The goal of African Interactive is to create collaborative digital interactive arts projects between the UK and Africa, particularly Kenya in the first instance.
In March/April 2012 Tim Kindberg made his first journey to sub-Saharan Africa: a 2.5 week trip to Accra and Nairobi. He worked for the British Council for a few days in Nairobi, acting as a mentor on their Culture Shift programme at the iHub. The rest of the trip was an initial personal exploration of the technical and cultural scenes in those two very different cities. He gave presentations and talked to people in universities, start-up hubs and the independent creative sectors.
He created African Interactive after that trip, to generate discussion and to make collaboration happen.
The UK – and the rest of the world – stands to gain by unlocking Africa’s digital creative potential. What’s in it for the countries of Africa? ICT4D (Information & Communication Technology for Development) tends to focus on providing technologies for education, healthcare, agriculture and other important areas concerned with people’s staple, rather than cultural, wellbeing. It also assumes that there is some “D” to be done – as opposed to, e.g., mutual work between the West and the South, or unlocking of as-yet relatively unexplored applications of technology in the developing economies.
Even with a development agenda, there is no particular emphasis on the creative industries in ICT4D and this seems to be a significant gap, particularly when it comes to digital media.
Digital media includes content and interactivity used as a means or medium of expression, including:
- Informational independence
- Education and training
What types of content and businesses centred on content are needed or of interest in the developing economies of sub-Saharan Africa? For what types of interactivity is there an appetite? What patterns of production and consumption are feasible, given limited resources? Then we may ask: what gaps in tools and technology are implied?
The approach of African Interactive as far as African ‘development’ is concerned is not ICT4D but DMWA (Digital Media with Africa). The focus is on lightweight ways for individuals in Africa to produce and manage content, including media and software and hardware for delivering it, so as to:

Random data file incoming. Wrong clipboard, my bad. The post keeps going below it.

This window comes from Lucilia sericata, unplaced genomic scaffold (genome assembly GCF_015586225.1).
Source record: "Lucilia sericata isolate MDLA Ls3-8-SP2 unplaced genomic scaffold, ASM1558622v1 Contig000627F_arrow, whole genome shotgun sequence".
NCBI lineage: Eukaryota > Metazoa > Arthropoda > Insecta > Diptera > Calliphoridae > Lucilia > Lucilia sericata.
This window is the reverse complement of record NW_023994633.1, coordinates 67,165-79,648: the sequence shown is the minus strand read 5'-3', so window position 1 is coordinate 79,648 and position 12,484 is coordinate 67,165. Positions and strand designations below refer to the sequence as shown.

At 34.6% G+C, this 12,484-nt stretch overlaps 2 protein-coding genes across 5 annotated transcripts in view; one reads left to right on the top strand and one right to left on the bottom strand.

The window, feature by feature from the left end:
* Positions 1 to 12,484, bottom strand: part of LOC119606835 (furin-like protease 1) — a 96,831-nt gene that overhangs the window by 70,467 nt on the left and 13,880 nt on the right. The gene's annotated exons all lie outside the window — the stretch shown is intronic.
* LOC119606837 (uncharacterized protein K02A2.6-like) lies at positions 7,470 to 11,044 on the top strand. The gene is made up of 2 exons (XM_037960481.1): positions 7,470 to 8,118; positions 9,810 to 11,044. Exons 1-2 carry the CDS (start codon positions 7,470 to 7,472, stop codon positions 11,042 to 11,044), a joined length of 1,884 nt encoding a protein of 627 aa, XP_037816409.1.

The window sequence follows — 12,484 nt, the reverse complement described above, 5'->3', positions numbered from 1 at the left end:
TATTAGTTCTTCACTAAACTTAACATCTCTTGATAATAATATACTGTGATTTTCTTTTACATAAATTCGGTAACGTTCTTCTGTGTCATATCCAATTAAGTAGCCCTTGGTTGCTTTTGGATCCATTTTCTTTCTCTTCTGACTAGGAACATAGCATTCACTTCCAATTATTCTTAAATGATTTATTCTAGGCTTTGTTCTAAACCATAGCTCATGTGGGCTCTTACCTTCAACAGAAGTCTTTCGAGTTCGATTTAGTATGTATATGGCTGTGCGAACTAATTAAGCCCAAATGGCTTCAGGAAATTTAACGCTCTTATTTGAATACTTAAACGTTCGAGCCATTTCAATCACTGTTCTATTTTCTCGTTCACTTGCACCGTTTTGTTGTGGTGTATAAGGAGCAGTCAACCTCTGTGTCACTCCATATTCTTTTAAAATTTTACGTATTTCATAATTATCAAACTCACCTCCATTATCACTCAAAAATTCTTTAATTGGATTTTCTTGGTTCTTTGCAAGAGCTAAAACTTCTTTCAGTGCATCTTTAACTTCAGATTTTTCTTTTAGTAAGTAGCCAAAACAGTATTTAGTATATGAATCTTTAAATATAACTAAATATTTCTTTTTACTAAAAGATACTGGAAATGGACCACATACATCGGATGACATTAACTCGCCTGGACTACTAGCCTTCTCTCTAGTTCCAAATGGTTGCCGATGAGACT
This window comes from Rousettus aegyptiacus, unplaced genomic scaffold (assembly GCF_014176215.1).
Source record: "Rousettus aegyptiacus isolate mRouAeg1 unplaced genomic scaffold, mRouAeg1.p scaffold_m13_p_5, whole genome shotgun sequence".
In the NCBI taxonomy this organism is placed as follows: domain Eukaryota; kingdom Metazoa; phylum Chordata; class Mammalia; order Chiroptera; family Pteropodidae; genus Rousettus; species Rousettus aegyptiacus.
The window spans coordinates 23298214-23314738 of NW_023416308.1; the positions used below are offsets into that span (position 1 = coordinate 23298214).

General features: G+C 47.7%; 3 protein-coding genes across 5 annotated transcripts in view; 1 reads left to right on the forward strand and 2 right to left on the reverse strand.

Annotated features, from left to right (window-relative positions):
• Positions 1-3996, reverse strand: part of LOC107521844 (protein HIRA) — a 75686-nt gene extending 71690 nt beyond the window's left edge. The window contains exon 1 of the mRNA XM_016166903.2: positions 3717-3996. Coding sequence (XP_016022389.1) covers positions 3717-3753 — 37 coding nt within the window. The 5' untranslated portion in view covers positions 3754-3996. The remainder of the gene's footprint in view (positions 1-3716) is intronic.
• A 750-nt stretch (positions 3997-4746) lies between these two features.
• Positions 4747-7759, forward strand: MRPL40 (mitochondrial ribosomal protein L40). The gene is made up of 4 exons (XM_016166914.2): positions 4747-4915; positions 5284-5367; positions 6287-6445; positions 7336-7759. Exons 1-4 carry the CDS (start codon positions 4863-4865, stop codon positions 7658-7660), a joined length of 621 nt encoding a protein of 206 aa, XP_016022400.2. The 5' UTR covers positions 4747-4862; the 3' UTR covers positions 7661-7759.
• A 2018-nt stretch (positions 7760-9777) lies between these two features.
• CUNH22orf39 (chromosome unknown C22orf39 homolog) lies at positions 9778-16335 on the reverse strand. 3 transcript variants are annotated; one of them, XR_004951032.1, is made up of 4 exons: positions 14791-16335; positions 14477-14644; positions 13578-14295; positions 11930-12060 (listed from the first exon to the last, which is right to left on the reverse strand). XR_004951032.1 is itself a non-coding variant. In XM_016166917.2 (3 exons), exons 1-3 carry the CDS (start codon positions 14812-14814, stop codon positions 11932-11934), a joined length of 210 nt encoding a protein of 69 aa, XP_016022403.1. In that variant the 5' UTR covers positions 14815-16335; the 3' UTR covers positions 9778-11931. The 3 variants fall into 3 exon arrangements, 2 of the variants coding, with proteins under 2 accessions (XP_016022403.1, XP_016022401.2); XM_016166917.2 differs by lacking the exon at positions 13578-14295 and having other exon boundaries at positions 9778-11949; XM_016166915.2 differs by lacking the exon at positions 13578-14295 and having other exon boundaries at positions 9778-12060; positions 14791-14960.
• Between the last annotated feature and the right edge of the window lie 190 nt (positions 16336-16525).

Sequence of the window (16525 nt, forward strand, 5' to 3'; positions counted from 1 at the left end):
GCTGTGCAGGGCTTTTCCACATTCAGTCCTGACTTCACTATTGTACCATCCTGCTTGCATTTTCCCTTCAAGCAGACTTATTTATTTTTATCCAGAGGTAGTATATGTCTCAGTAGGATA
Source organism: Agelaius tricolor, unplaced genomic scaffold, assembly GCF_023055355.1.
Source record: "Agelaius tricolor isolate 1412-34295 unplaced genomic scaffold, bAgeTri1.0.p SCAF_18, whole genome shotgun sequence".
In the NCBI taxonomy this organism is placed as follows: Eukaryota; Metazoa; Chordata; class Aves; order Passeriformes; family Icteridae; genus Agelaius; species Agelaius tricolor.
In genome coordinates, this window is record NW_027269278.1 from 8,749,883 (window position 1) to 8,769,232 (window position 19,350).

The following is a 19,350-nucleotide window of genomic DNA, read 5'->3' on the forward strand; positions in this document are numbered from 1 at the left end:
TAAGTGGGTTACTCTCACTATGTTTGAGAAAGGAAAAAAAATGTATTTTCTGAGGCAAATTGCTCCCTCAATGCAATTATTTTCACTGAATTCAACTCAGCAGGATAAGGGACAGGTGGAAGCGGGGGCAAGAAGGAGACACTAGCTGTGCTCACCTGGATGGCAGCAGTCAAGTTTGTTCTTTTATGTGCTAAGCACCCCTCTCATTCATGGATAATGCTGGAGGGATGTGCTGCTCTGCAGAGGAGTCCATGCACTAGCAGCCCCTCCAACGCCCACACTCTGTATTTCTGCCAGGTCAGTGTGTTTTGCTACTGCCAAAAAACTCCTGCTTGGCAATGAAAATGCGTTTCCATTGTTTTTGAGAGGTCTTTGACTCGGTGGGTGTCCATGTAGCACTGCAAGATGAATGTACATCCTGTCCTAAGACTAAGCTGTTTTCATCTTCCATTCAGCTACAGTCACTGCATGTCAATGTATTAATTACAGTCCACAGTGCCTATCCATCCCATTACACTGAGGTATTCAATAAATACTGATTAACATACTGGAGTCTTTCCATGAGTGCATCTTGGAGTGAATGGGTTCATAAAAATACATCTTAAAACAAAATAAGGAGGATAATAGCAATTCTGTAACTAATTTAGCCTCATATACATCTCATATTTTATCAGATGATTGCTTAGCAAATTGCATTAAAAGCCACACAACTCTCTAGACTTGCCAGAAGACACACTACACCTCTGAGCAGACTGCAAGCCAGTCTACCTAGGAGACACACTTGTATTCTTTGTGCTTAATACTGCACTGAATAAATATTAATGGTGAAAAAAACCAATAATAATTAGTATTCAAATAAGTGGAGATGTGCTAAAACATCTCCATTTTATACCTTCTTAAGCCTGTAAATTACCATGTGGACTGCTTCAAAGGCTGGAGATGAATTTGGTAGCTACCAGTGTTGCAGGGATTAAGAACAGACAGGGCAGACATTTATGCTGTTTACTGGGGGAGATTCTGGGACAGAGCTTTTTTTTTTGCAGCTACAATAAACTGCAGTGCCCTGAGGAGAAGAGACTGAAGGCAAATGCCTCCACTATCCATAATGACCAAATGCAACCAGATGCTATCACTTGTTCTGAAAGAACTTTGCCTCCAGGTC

- Unlock creativity in the digital realm
- Create a relationship with digital creatives & artists outside Africa
- Stimulate the Arts through easily distributable digital creations, and by adding interactivity to non-digital art forms (as at the Pervasive Media Studio)
- Enable relatively low-income people, especially, to earn money or enhance their existing businesses through digital media work.
Modern, PC-based tools in the ‘developed’ world facilitate relatively lightweight forms of personal expression and business. People with no particular training can create and share text, images, videos and websites; they can set up e-businesses for both physical and virtual goods.
Which of these activities can be supported in Africa largely without PCs and expensive software, but with mobile phones?
Imagine a scenario in which Africans routinely created websites or uploaded content to African websites – African content, consumed by both Africans and people outside Africa. Imagine a world in which individuals could run an e-business using nothing more than a (moderately) smart phone or feature phone. The existence of M-Pesa and other forms of mobile currency, together with mobile finance and insurance, in parts of Africa shows the appetite for innovative ways of conducting business.
Get in touch
I am keen to work with partner organisations to develop projects with the approach described above. Please get in touch.